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I have this simple question but I am trying to figure out why:

Are matrices stored column-wise in MATLAB? If so then why?

I theorize that they are stored column-wise because the memory does not have a rectangular structure but rather stores data as bits. I can't find any details on MATLAB's forum regarding this matter. So I would hope someone can provide me with more information.

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    $\begingroup$ MATLAB is column-major, it is not very hard to find it in the documentation once you know what to look for: mathworks.com/help/matlab/matlab_external/… . For programming language developers, column-major or row-major layout of data is a design choice, and neither one has significant advantages over the other. However, MATLAB is a programming language based on linear algebra and mathematicians usually think in terms of column vectors, so I would argue that it is more natural. See en.wikipedia.org/wiki/Row-_and_column-major_order for more discussion. $\endgroup$ – Abdullah Ali Sivas May 9 at 5:57
  • $\begingroup$ Alright thank you very much! @AbdullahAliSivas $\endgroup$ – Read my bio pls May 9 at 9:34
  • $\begingroup$ I might argue that for most programmers today, row-major is more "natural". $\endgroup$ – Wolfgang Bangerth May 9 at 15:21
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    $\begingroup$ @AbdullahAliSivas, could you expand your comment into answer? $\endgroup$ – nicoguaro May 9 at 15:54
  • $\begingroup$ Also, the origin of Matlab was a script interface to some of the numerical libraries in the netlib collection, starting with LAPACK, and these were mostly Fortran codes. Fortran is column major probably due to the same reason as above. $\endgroup$ – Lutz Lehmann May 12 at 6:19
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This is my comment expanded into an answer.

MATLAB is a column-major programming language; it is not very hard to find it in the documentation once you know what to look for:

https://www.mathworks.com/help/matlab/matlab_external/matlab-data.html#f22019

The layout of data structures (most commonly row-major or column-major) used in a programming language is decided at the beginning of the development process by the developers of the programming language. It is generally a matter of taste, as neither one has significant advantages over the other. However, this choice has potential consequences in terms of performance to the user; accessing memory locations contiguously is much faster than accessing with (potentially large) strides.

MATLAB is a programming language (initially) designed to do linear algebra operations/research and the main data structure is a matrix. Almost everything in MATLAB is a matrix; for example, scalars are 1-by-1 matrices. In addition, mathematicians usually think in terms of column vectors when they do linear algebra, so I would argue that it was the natural choice for MATLAB.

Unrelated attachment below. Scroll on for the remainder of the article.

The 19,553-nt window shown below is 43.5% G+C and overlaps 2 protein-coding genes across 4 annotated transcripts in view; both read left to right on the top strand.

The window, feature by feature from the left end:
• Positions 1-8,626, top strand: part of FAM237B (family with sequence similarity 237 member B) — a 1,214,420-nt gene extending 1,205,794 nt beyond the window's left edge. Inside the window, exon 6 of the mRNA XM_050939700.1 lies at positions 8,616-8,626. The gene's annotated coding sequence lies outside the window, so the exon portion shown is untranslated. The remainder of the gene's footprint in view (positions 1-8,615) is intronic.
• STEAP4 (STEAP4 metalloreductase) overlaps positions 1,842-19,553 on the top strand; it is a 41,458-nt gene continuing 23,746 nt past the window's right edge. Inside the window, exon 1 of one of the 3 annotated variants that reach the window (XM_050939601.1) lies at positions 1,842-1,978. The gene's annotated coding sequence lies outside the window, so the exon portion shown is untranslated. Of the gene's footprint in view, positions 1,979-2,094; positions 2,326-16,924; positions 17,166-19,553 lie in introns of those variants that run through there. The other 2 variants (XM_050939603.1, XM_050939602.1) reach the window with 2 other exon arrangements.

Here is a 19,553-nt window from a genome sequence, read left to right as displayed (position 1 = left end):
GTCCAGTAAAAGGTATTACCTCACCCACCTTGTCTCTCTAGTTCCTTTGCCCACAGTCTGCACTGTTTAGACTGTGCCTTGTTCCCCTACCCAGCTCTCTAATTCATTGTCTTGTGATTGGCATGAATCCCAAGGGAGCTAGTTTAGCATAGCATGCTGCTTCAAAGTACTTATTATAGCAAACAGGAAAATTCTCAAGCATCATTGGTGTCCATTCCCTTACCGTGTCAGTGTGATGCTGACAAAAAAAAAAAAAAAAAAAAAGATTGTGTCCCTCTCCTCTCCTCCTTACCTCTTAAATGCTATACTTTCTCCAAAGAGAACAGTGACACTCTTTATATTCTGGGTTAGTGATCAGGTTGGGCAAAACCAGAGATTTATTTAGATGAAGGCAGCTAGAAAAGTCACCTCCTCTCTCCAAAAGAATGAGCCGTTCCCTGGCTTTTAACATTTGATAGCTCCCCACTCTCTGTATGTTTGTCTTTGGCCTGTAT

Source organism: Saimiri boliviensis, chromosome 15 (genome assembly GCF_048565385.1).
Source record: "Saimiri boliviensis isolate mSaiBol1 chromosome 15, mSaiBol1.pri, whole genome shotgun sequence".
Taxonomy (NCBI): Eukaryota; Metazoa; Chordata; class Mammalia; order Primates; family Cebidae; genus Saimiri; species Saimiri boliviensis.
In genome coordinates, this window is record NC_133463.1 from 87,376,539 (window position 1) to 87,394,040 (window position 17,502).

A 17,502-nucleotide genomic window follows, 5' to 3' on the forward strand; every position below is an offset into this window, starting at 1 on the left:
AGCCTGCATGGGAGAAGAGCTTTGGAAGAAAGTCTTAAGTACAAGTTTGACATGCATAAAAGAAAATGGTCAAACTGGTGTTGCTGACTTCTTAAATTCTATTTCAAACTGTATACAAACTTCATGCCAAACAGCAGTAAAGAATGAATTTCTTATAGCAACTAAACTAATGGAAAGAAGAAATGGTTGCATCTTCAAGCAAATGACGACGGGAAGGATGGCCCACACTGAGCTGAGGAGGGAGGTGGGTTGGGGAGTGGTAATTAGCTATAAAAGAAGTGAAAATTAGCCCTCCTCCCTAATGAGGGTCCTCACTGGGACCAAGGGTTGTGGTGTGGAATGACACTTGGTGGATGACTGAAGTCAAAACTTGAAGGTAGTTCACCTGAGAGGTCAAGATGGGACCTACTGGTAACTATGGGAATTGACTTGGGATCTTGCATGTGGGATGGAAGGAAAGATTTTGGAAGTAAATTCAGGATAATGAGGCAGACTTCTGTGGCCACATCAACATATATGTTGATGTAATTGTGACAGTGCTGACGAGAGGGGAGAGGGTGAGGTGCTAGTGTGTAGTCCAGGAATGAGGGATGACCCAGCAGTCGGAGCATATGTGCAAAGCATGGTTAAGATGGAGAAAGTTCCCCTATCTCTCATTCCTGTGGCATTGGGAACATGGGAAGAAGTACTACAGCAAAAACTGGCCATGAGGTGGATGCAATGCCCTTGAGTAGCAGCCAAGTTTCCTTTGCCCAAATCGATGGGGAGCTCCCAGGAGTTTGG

I agree with Wolfgang Bangerth that the row-major layout may be more natural for most programmers and for most programming languages, but I think it is because how we educated the programmers for the last decade. Python replaced C/C++ (row-major) and Fortran (column-major) in Intro to Programming classes. So the one of the most popular column-major programming languages is now considered to be "old" and "unusable". Also, MATLAB is neither free nor open-source, and it is designed to be a mathematical programming language not a general one. Hence, its usage (in education) is limited to some Scientific Computing and Computational Mathematics courses as a "friendly" programming language for mathematicians who may not have the foundational skills to write good code to do linalg operations from scratch but can translate formulas into expressions (take mat-vec $Ax$ which is just $\verb|A*x|$ in MATLAB).

(I know that MATLAB has an extensive list of toolboxes and favoured by engineers to do, for example, inverse kinematics. But that is beside the argument of this answer)

Lastly, the choice (for scientific computing) would be between C/C++ and Fortran in the past. Nowadays, it is between NumPy/SciPy (row-major) and MATLAB/GNU Octave/SciLab (column-major) for most applications and development (excluding high-performance/parallel computing). You can do pretty much what you want with similar simplicity using either layout, it just comes to preference.

See en.wikipedia.org/wiki/Row-_and_column-major_order for more discussion.

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